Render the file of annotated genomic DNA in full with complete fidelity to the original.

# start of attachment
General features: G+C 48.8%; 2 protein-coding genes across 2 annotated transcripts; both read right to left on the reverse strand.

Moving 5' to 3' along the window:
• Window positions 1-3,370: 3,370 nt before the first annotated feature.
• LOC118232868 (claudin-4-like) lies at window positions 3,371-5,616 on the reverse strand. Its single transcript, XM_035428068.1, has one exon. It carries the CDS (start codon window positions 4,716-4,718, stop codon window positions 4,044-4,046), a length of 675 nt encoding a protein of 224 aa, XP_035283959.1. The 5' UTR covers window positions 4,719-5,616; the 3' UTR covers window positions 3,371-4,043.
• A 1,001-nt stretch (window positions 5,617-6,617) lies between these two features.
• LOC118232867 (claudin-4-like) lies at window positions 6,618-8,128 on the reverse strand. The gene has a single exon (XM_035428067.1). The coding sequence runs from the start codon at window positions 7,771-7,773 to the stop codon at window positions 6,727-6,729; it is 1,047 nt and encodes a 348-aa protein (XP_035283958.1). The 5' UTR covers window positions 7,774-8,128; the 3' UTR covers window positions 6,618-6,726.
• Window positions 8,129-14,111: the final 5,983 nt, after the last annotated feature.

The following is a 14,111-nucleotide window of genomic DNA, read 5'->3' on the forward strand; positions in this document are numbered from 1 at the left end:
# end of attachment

General features: G+C 48.8%; 2 protein-coding genes across 2 annotated transcripts; both read right to left on the reverse strand.

Moving 5' to 3' along the window:
• Window positions 1-3,370: 3,370 nt before the first annotated feature.
• LOC118232868 (claudin-4-like) lies at window positions 3,371-5,616 on the reverse strand. Its single transcript, XM_035428068.1, has one exon. It carries the CDS (start codon window positions 4,716-4,718, stop codon window positions 4,044-4,046), a length of 675 nt encoding a protein of 224 aa, XP_035283959.1. The 5' UTR covers window positions 4,719-5,616; the 3' UTR covers window positions 3,371-4,043.
• A 1,001-nt stretch (window positions 5,617-6,617) lies between these two features.
• LOC118232867 (claudin-4-like) lies at window positions 6,618-8,128 on the reverse strand. The gene has a single exon (XM_035428067.1). The coding sequence runs from the start codon at window positions 7,771-7,773 to the stop codon at window positions 6,727-6,729; it is 1,047 nt and encodes a 348-aa protein (XP_035283958.1). The 5' UTR covers window positions 7,774-8,128; the 3' UTR covers window positions 6,618-6,726.
• Window positions 8,129-14,111: the final 5,983 nt, after the last annotated feature.

The following is a 14,111-nucleotide window of genomic DNA, read 5'->3' on the forward strand; positions in this document are numbered from 1 at the left end: